I was listening to the 11/13 Gaming For Windows podcast (GFW Radio) on the way home from the office last night and one of the hosts mentioned that the previous weekend he had spent time back in EverQuest. For this he was razzed for playing such an outdated game. There was then a short discussion about the game that ended up with a call for listeners who still play EverQuest to go to the GFW forums and post a message about why they still play EverQuest.
Since the search engine terms for the blog indicate that, after EVE-Online, EverQuest related topics are most likely to bring people here, I thought I would mention this request, point you at their forums, and then stand back and try to act innocent.
I have not yet formulated my own posting for their forum, but I will say that I do enjoy listening to their podcast and I have had it linked on the site for a while now.
More server problems at Sony last night. I am sure you know this if you tried to log in. (Maybe not. Maybe people were luckier on servers other than Crushbone.)
I did get on long enough last night to roll up a Fae swashbuckler named Blintz. I finished the first quest and was roaming around the zone when Sony had to bring down Crushbone (8:20pm PST) and I wasn’t able to get on again. As long as they get things going by Thanksgiving, when I plan on having some time to dig into the game, I will be happy.
I do want to grumble about the EverQuest II server status page. Having grown used to the data you can get from Blizzard about WoW servers (go look at the server status page on Warcraft Realms, you can even see if your server has a queue) I am still surprised that Sony does not have something at least as good, if not better. Accurate and timely information goes a long way towards putting out customer service nightmares. With less servers and, I’m sorry, many less customers, superior customer service is a way Sony could differentiate EQ2 from WoW.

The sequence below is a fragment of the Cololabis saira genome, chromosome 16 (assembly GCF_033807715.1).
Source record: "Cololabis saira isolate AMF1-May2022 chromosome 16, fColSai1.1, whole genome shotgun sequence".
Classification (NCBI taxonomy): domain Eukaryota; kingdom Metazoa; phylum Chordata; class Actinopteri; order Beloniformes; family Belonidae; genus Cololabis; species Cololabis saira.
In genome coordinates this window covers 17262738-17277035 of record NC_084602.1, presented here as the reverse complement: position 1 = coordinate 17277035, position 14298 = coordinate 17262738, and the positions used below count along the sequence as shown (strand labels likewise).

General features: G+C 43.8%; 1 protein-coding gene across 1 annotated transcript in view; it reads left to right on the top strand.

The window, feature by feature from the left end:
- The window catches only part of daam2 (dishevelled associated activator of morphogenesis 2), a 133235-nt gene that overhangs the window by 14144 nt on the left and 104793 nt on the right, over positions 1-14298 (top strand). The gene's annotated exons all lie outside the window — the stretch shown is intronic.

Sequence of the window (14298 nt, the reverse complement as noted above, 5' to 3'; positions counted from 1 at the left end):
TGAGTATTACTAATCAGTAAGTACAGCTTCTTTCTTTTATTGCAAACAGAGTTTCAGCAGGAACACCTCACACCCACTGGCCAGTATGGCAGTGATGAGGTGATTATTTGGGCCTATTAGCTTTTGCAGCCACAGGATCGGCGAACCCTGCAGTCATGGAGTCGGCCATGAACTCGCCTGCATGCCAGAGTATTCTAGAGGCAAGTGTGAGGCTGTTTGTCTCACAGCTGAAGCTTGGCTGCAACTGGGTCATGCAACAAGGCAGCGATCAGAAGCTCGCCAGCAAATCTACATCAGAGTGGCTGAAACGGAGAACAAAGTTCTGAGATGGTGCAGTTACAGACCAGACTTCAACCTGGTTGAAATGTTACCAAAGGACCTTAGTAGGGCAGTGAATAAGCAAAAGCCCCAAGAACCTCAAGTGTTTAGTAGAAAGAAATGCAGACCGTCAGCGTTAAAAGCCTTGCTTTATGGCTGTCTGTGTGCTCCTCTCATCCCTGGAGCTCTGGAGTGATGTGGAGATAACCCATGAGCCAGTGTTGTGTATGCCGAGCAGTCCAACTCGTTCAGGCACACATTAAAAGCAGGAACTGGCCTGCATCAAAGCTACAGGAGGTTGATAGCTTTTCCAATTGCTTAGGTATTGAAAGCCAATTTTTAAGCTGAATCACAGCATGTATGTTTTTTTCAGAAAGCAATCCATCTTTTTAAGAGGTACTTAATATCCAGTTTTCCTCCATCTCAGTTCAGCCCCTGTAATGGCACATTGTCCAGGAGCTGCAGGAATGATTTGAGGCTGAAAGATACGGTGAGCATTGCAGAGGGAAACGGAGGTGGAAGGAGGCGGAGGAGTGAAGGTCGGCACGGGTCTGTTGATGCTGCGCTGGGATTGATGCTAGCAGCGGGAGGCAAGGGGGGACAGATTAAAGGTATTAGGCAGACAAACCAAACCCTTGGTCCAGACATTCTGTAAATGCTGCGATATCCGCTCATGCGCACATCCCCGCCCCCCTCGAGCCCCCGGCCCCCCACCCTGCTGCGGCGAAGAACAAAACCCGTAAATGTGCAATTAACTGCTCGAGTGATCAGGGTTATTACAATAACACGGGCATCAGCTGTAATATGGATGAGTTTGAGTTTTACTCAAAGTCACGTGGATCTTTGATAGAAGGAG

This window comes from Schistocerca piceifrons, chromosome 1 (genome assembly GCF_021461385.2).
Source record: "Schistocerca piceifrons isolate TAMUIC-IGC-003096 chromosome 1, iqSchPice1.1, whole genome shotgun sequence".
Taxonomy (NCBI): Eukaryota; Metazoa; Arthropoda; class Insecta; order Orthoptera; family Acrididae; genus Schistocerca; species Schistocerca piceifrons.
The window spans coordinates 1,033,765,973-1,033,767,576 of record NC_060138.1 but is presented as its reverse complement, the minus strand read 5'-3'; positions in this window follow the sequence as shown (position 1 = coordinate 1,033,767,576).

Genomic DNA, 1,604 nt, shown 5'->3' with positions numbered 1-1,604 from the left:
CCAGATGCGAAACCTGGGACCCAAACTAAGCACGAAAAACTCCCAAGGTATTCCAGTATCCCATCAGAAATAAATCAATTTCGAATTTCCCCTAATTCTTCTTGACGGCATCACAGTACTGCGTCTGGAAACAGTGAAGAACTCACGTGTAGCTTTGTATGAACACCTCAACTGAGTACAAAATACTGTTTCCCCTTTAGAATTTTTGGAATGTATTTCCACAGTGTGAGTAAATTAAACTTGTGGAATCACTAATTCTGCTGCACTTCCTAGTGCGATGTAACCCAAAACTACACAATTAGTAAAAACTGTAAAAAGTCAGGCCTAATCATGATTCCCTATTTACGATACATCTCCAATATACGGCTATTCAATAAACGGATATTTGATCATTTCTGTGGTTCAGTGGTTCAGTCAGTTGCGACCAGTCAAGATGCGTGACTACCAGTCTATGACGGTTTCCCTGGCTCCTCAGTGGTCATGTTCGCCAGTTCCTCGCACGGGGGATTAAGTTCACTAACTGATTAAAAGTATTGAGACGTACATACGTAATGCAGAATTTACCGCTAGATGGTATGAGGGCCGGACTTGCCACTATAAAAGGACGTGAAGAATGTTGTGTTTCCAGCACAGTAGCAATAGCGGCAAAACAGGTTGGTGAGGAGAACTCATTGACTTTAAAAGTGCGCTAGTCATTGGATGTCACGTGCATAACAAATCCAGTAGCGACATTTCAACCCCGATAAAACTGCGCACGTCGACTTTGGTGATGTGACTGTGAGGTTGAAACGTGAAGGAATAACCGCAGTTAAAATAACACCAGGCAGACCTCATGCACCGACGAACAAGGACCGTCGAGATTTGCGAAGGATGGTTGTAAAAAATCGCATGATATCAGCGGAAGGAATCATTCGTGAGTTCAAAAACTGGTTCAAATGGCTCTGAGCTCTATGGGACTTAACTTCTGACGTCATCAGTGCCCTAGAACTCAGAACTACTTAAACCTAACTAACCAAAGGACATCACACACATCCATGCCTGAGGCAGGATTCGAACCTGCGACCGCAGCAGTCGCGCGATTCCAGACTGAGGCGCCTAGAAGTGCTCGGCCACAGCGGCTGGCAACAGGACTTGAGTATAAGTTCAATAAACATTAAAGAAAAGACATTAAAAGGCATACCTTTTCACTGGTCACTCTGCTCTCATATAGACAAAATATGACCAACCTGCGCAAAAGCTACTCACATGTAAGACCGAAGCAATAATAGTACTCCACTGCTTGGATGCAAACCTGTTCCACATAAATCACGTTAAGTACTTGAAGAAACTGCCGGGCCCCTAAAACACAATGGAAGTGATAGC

You are always going to get complainers on the official forums no matter how good your customer service is, but you can turn a stream of angry agreement with the complainer into support for the company if people have the perception that you are doing your best. Providing accurate and timely information is the first step towards that.
And, in the bigger picture, that means keeping your support team in the loop with accurate and timely information that they can pass on. More often than not, the poor support person in the front line knows little more than the customer. (So be nice to the support reps.)